Wednesday, November 9, 2011

TV Ratings vs. TV Production

This past Sunday, ESPN's coverage of the Sprint Cup Series race from the Texas Motor Speedway attracted 4.7 million cable TV viewers. The TV rating number attached to that is a 3.4 Household coverage rating. To most NASCAR fans, that doesn't mean a lot.

As Sprint Cup Series TV ratings trended up late this season, some folks tried to tie the network covering the events to the increase. The suggestion was that a higher rating was the result of good production of the race itself. While that might be good in theory, it has little basis in reality.

NASCAR TV ratings are simply a scientific method of trying to measure the number of viewers or households that tune-in to a live sports event. The Nielsen Media Research company is the primary source of audience measurement information in the US.

The term "Nielsen rating" is the number that results from a combination of set meters, devices attached to TV's that record viewing habits, and actual viewer diaries completed by selected households. That is a viewer diary pictured above.

The system is far from perfect. This from Wikipedia: "In 2009 of the 114.5 total million U.S. television households, only 25,000 (0.021% of the total) participated in the Nielsen daily metered system."

Click here to view the Nielsen website and get updates on the company trying very hard to use updated technology to chase more accurate ratings. Click here for an article from TV industry website Splitsider about just how off-base the entire ratings system may be in today's world.

Sprint Cup Series TV telecasts are exclusive. That means that NASCAR has delegated only one TV network for each race. In other words, the only TV choice for NASCAR fans is to tune-in to the designated network or not.

Three TV networks cover the points races in the Sprint Cup Series. FOX, TNT and ESPN combine to produce hundreds of hours of racing from venues across the country. Each network has its own approach to NASCAR and distinct style of producing sports telecasts.

FOX is over the top with hype. Darrell Waltrip is everyone's big brother, dad or grandpa depending on the age of the viewer. "Ole DW" will hype anything for money. Digger, the COT and even pothole repairs at Daytona have all received that treatment. Who can forget the many years of DW pushing the fact that Digger t-shirts were available at the website. All of that while the race was under green, of course.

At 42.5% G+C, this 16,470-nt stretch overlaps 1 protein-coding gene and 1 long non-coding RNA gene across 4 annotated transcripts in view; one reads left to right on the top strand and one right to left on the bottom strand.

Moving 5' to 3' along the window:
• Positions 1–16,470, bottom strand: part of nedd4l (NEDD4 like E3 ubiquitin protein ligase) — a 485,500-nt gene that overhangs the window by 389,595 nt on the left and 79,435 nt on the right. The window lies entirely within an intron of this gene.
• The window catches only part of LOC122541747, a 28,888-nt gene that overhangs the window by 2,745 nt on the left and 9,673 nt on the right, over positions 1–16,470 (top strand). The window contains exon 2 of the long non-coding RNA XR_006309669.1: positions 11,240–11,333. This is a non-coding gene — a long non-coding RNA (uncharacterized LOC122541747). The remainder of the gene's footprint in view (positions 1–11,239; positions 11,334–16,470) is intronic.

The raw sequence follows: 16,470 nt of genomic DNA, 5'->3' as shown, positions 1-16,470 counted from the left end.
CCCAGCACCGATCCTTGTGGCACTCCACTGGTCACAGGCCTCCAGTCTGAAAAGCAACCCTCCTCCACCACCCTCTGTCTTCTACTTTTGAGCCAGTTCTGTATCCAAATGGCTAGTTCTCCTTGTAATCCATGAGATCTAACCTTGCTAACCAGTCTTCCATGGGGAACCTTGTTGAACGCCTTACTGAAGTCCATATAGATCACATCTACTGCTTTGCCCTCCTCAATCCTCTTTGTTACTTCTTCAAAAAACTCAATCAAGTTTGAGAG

FOX leans heavily on a corps of pit reporters and analysts who are TV heavyweights. Steve Byrnes and Krista Voda could easily interchange with Mike Joy and Chris Myers. Larry McReynolds and Jeff Hammond work every weekend on the NASCAR trail and earned their stripes. Waltrip's "act" works because the other FOX personalities can deliver the goods.

TNT banks on being the irreverent partner. Kyle Petty is encouraged to voice his not politically correct opinions while Wally Dallenbach is basically a NASCAR outsider. Adam Alexander is still new in his position while the veteran pit road reporters enjoy snarky inside jokes as part of the telecasts.

The Turner agenda is not about NASCAR. TNT's six races are simply a vehicle to promote the Turner cable TV networks programming line-up. Veteran viewers still cringe at Bill Engvall Show mentions and the fact that Kyra Sedgwick was The Closer is permanently burned into many brains. The racing might be fun to watch, but for TNT the goal is network programming promotion.

ESPN is a mess. Five years into the current Sprint Cup Series TV contract the lead announcer has been changed three times. The original producer was arrested, fired and never returned. The telecasts are as dry as toast and through it all Tim Brewer is still explaining that roof flaps don't let the cars flip over.

While ESPN is good at hype and promotion, this network's agenda is quite clear. It is an approach the executives call "storytelling." Topics are addressed in the pre-race show and then reviewed throughout the telecast. Rather than strictly focus on the race, ESPN continually goes back to a script it prepared and faithfully sticks to it.